HT Drugs and Weight Loss Clinical Data

Few drugs, 5-HT or otherwise, are robustly tested in clinical trails for weight control. D-fenfluramine (Redux) was voluntarily withdrawn in 1997 due to primary pulmonary hypertension, a move that dealt a blow to the development of serotoninergic antiobesity compounds (Abeniam et al. 1996). Subsequently, the noradrenergic and 5-HT reuptake inhibitor sibutramine (Reductil, Meridia) was approved for the treatment of obesity. This has been in the market nearly 10 years. Since these, no new 5-HT antiobesity drugs have been licensed (Halford 2006a, b). From the metaanalysis of Haddock et al. (Haddock et al. 2002), fenfluramine produces average placebo subtracted of 2.41 kg and d-fenfluramine one of 3.82 kg. With regard to selective reuptake inhibitors, the noradrenergic and serotoninergic reuptake inhibitor sibutramine has been shown to produce placebo subtracted weight loss of 4.45 or 4.3 kg, in two metaanalyses of clinical data (Arterburn et al. 2004; Padwal et al. 2003).

Considerable effort has been made to develop a new generation of side-effect-free 5-HT drugs (Vickers and Dourish 2004). Some of the compounds have passed into phase 1 and (in the case of BVT-933 from Biovitrum and GlaxoSmithKline) phase 2 trials, it is regrettable that their effects of human appetite, food intake, and body weight remain largely unknown. One issue may have been drug affinity to 5-HT receptors other than 5-HT2C, causing unwanted side effects during the clinical trial studies. However, lorcaserin-APD356 (Arena Pharmaceuticals) is currently undergoing clinical trials (Smith et al. 2005a). The structure of lorcaserin is undisclosed, but it is likely to have come from a series of novel 3-benzazepine derivatives (Smith et al. 2005a). The other 5-HT2C agonist under development is ATHX-105 from Athersys. Although approval for clinical testing was given in 2006, and phase 1 testing started a year later and finished January 2008, little is known about the effects of this drug on food intake or appetite expression. However, a 12-week double-blind, placebo controlled weight loss trial in the obese was scheduled to start in September 2008, potentially completing in April 2009.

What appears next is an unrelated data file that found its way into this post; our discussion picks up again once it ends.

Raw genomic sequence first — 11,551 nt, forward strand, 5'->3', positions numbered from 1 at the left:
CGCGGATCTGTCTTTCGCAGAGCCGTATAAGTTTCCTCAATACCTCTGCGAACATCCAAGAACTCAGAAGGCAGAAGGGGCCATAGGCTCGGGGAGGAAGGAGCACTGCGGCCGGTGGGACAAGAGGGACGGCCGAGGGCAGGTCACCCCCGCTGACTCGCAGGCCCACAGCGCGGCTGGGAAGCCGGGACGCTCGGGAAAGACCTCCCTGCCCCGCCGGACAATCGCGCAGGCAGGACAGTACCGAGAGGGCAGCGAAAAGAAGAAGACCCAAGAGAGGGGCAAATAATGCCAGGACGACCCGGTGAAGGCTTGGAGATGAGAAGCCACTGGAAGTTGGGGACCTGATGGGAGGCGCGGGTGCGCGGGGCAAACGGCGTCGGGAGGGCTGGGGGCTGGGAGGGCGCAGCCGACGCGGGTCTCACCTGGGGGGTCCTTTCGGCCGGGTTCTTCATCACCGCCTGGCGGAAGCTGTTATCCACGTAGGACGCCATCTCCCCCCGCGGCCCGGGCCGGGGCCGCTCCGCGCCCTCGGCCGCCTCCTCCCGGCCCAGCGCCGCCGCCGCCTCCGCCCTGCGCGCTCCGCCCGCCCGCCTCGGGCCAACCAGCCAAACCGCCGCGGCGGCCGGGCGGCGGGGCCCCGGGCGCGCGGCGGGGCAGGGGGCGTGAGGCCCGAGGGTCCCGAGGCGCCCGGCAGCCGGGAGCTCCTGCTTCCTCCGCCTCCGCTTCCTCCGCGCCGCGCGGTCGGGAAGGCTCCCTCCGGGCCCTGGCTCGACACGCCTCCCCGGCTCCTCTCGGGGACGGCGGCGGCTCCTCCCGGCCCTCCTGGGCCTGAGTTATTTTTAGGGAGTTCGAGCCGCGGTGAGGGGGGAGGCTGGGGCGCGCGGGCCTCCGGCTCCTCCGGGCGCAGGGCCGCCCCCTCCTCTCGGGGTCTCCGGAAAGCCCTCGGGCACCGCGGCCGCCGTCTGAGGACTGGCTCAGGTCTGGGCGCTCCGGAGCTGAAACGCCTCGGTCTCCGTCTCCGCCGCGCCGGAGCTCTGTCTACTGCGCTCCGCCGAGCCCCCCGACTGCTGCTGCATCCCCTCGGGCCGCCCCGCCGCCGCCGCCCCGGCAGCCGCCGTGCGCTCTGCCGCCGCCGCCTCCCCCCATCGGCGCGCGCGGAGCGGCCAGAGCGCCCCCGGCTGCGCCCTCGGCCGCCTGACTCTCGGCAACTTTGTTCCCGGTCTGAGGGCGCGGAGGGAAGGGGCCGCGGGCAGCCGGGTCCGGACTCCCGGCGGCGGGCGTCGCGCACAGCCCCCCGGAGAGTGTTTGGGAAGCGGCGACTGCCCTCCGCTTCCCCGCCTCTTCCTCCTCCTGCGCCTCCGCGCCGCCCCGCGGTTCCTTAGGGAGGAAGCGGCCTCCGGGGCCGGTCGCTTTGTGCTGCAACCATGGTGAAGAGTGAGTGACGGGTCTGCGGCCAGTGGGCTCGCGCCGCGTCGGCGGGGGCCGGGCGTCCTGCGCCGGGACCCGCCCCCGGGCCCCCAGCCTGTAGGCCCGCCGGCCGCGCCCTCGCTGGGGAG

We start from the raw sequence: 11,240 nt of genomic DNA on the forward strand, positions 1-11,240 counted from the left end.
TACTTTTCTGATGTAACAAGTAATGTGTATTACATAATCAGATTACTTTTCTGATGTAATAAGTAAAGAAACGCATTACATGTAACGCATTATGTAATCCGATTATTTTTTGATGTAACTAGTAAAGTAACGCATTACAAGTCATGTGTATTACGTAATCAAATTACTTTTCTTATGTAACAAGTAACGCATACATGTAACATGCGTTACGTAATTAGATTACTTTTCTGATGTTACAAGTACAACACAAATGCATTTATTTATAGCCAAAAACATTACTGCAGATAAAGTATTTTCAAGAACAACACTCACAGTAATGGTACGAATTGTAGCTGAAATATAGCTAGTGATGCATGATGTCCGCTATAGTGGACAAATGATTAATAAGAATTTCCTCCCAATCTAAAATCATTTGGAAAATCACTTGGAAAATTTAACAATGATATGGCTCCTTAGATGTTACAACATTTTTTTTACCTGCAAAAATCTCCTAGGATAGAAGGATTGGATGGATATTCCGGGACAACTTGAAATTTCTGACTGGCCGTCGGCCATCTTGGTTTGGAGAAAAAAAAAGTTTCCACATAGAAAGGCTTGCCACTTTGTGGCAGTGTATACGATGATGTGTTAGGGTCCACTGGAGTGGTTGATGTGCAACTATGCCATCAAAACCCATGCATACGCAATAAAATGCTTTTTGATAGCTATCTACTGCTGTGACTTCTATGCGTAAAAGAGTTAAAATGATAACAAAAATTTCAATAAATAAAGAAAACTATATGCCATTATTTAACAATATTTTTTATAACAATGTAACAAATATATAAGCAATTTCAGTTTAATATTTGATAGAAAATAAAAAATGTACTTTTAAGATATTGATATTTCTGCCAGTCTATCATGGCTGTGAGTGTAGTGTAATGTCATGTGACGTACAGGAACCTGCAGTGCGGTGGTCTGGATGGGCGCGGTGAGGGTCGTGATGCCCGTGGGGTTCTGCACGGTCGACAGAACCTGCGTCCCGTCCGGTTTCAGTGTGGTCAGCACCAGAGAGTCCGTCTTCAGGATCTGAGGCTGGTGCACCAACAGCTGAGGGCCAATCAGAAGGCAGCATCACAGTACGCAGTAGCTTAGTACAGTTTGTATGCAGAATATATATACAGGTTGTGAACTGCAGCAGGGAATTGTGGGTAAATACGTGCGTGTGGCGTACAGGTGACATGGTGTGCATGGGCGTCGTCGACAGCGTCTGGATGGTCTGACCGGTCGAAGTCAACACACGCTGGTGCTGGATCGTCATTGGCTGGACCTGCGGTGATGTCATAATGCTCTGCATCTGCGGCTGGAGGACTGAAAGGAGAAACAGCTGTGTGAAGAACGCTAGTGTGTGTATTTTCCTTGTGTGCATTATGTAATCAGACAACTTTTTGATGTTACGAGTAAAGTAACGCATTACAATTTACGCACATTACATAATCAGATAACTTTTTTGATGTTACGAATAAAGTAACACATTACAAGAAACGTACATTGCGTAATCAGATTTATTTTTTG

Lorcaserin (ADP356) has successfully completed as series of clinical trials. In a phase 1b safety dose-escalation study no effect on heart values or pulmonary artery pressure was observed (Smith et al. 2005b). In phase 2a trials, a 15-mg dose produced a statistically significant mean weight loss of 1.3 kg (compared with 0.4 kg in the placebo group) over a 28-day treatment period. Phase 2b trials show that treatment with lorcaserin was associated with a highly significant average weight loss of 1.8, 2.6, and 3.6 kg at daily doses of 10, 15, and 20 mg, respectively, over the 12-week treatment period. In comparison, those in the placebo group lost just 0.3 kg in that time.

In 2006 lorcaserin entered the first of three phase 3 clinical trials [behavioral modification and lorcaserin for overweight and obesity management (BLOOM), behavioral modification and lorcaserin second study for obesity management (BLOSSOM) and behavioral modification and lorcaserin for overweight and obesity management in diabetes mellitus (BLOOM-DM)]. However, it has been commented that the effects of lorcaserin on weight loss in the preceding 12-week phase 2b trial appeared to be no greater than its "antecedent" d-fenfluramine and possible less than is currently achieved with sibutramine (Heal et al. 2008). Despite commonality of design, it is difficult to compare phase 2 trials directly, particular as unusually no dietary advice was given to participants during lorcaserin trails. Whether Heal et al. (Heal et al. 2008) are proved correct in their assertion will be shortly be demonstrated with the imminent completion of these lorcaserin phase 3 trials.

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